The death of Eutropius precipitated a serious crisis. Gainas, who had wanted high office for years, now tried to force the hand of Arcadius. Having come to a quick resolution with Tribigild, he moved from Thrace towards Constantinople in 400. With the Germanic troops supporting him, Gainas tried for six months to initiate his own primacy-- including seizing the imperial palace--but which failed. He was forced to withdraw personally from the city to regroup and planned to use his troops remaining there to seize the entire city. But they were slaughtered by the inhabitiants and he fled first to Thrace and then to Asia. Eventually Gainas was killed by the Huns later in that year. His attempted coup ensured that Germanic officers would never again be trusted by the eastern government and would forever be kept out of any important decision-making roles.

The likely successor to Eutropius had been the anti-Germanic leader, Aurelianus, who had succeeded to the Prefecture of the East in 399. But Gainas had exiled him, having forced Arcadius to hand him over, and although Aurelianus returned triumphantly after Gainas' departure, he appears to have lost his hold over the emperor. In the meantime, Aelia Eudoxia had done much to forward her own place in the government. In January of 400, she had been named Augusta, a singular distinction offered to only three other women in the previous century. Her position thus gained a semi-official legitimacy afforded to very few Roman empresses. It has been assumed that because of her beauty, her intelligence, and her fecundity (she bore Arcadius five children), she was able to assert her influence to a point where she was the new power behind the throne.

That assessment, while held by many scholars, is not entirely accurate. While there were several events in which she played a crucial part, they were not terribly important moments during Arcadius' reign. But because Eudoxia was enormously wealthy, because she delivered a male heir in 401, and because she was involved in a highly publicized and drawn out political fight with John Chrysostom, this belief that there was an assumption of power is based more on the notoriety of her acts than on actual control. The fact that there was no one clearly dominating the government nor the emperor during this time implies perhaps that Arcadius had more power during these five years of his reign than at any other time.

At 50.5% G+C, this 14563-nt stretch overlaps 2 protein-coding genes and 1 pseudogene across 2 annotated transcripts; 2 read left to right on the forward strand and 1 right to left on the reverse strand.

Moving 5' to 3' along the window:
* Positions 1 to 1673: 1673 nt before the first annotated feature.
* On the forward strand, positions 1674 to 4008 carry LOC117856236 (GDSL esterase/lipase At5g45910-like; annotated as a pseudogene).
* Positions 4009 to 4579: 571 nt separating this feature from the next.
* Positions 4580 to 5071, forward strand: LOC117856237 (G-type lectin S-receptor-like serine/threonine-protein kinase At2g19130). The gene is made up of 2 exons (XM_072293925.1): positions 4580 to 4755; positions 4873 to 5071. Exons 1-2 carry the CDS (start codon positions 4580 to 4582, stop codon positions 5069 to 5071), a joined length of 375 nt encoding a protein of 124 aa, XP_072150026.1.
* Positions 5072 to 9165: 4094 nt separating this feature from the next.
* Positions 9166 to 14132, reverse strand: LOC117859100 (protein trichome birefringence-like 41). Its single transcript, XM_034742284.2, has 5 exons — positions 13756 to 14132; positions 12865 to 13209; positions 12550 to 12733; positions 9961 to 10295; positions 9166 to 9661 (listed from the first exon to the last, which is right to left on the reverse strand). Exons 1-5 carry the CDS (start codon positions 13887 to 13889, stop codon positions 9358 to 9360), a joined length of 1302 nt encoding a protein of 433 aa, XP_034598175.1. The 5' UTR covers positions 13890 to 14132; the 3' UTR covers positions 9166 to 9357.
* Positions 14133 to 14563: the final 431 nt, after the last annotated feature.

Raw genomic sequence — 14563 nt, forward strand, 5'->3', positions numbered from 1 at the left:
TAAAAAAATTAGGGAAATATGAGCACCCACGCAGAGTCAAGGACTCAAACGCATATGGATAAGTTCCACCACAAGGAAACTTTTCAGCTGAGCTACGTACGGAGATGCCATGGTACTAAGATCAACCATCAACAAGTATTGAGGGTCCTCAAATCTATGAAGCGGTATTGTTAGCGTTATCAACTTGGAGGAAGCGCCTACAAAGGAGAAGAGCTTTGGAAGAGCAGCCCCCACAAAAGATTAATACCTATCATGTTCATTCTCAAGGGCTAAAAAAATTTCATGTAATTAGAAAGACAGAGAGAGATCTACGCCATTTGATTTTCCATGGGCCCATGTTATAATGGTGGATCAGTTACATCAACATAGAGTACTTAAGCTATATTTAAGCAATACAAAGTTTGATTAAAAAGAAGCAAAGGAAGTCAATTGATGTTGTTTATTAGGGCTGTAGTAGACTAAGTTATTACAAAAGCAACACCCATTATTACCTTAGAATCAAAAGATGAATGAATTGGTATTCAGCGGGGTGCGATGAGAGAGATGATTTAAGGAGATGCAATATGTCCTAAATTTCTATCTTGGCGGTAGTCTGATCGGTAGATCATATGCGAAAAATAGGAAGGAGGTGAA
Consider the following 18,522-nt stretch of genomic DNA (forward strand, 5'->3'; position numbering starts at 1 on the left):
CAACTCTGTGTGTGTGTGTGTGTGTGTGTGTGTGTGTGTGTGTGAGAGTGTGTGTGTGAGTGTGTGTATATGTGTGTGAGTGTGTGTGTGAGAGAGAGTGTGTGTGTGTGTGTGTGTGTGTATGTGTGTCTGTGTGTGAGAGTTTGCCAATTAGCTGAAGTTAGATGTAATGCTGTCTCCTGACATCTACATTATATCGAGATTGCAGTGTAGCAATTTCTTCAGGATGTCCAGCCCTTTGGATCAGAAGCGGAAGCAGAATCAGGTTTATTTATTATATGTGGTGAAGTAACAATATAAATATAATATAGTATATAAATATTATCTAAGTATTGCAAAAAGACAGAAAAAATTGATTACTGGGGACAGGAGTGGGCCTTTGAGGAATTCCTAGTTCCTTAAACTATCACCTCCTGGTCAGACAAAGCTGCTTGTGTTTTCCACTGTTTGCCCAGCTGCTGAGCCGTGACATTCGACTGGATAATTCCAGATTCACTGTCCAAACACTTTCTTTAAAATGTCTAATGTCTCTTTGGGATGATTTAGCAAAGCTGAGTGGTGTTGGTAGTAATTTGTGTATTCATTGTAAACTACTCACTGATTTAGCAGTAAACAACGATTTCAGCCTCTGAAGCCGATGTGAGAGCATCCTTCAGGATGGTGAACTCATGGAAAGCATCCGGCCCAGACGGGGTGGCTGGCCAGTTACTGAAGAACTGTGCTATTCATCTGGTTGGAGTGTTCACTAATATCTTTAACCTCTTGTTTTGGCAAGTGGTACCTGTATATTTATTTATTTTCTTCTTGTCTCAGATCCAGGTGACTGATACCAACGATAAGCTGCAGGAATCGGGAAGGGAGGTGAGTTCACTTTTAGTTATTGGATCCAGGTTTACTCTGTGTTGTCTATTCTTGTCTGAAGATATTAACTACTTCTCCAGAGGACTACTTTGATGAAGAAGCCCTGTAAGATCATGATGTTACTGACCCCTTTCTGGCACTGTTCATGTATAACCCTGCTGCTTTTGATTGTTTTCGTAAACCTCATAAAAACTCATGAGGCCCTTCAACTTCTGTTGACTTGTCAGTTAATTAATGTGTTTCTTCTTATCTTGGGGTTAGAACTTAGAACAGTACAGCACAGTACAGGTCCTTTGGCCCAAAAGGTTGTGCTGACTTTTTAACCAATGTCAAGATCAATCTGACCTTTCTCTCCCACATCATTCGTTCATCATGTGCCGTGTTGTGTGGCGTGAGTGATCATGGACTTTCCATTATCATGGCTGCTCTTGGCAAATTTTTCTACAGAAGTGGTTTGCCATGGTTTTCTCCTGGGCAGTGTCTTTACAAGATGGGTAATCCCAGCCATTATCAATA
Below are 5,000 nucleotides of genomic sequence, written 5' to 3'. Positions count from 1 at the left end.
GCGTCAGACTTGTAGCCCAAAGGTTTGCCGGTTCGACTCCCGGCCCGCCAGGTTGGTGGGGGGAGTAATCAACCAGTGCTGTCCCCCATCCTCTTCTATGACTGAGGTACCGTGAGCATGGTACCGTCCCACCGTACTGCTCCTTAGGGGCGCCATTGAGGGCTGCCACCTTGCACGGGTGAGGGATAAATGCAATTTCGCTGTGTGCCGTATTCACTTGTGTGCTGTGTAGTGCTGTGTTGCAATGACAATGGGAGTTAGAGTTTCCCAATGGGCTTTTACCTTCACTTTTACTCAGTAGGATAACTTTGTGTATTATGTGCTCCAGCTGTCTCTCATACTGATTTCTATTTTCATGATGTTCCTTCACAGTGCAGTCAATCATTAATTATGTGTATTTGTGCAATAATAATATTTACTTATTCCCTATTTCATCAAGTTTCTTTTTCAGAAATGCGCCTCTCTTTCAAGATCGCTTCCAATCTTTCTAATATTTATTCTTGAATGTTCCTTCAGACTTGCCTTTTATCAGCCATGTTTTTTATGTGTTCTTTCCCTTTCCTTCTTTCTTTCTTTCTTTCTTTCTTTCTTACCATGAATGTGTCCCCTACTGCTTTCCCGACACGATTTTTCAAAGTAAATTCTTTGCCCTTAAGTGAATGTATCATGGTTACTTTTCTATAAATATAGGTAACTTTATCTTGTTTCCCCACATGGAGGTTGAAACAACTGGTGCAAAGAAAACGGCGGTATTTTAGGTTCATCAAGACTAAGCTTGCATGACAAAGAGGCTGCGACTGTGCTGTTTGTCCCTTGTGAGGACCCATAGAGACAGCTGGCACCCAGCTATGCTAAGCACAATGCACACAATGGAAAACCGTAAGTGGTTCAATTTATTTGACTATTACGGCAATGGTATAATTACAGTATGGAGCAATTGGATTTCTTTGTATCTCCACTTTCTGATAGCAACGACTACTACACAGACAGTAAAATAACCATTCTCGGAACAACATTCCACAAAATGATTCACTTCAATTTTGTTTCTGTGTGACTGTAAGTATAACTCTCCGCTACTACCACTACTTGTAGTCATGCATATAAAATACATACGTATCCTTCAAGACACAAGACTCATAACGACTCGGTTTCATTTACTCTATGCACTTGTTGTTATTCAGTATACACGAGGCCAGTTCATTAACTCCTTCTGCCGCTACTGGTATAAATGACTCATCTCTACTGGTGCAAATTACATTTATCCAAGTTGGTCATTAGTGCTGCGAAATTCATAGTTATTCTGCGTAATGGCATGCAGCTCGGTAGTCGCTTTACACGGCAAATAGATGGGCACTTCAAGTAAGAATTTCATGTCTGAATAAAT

There are several indications that he did try to improve and assert his own position. The emperor and his court immediately came to some understanding with the west. The east at the very least gave Honorius and Stilicho moral support in their increasing problems with Alaric. In 402, the feeling of goodwill was sealed by a joint consulship between Arcadius and his brother. The emperor also sought to establish his own military prowess and Christian piety with the erection of a column set up in the Hippodrome of Constantinople in 402/3. The column depicted his military victory over Gainas, crowned with a capital emblazoned with the Greek letters chi-rho, symbolizing his devotion to Christ. Arcadius' son, Theodosius II, was born in 401, and was quickly made Augustus at the age of eight months. The eastern ruler was thus interested in assuring his own dynasty.

In all these things, the emperor was largely successful, but they were largely overshadowed by the feud between his empress and the bishop of Constantinople. Eudoxia had already shown herself able in pushing her interests during the baptism of her son. The Bishop of Constantinople, however, was a much tougher opponent than her husband. John Chrysostom, a strong believer in social justice, had boorishly attacked Eudoxia and many of her friends for the conspicuous luxury in which they lived and displayed themselves. At the height of these attacks, John compared the empress to Jezebel. Eudoxia in turn used her considerable influence to inflame hostility among the clergy against the bishop. Working through Bishop Theophilus of Alexandria, in 403 Chrysostom was deposed and forced into exile at a Church council convened by the emperor (the Synod of the Oak at Chalcedon). However, there was soon such turmoil and uproar in the imperial city that the bishop was recalled a few days later. But the public feuding between Eudoxia and Chrysostom continued until at last she had him banished again in 404, this time permanently. Among other things, it caused a breach between Arcadius and his brother, who had, with Pope Innocent I, tried to support Chrysostom.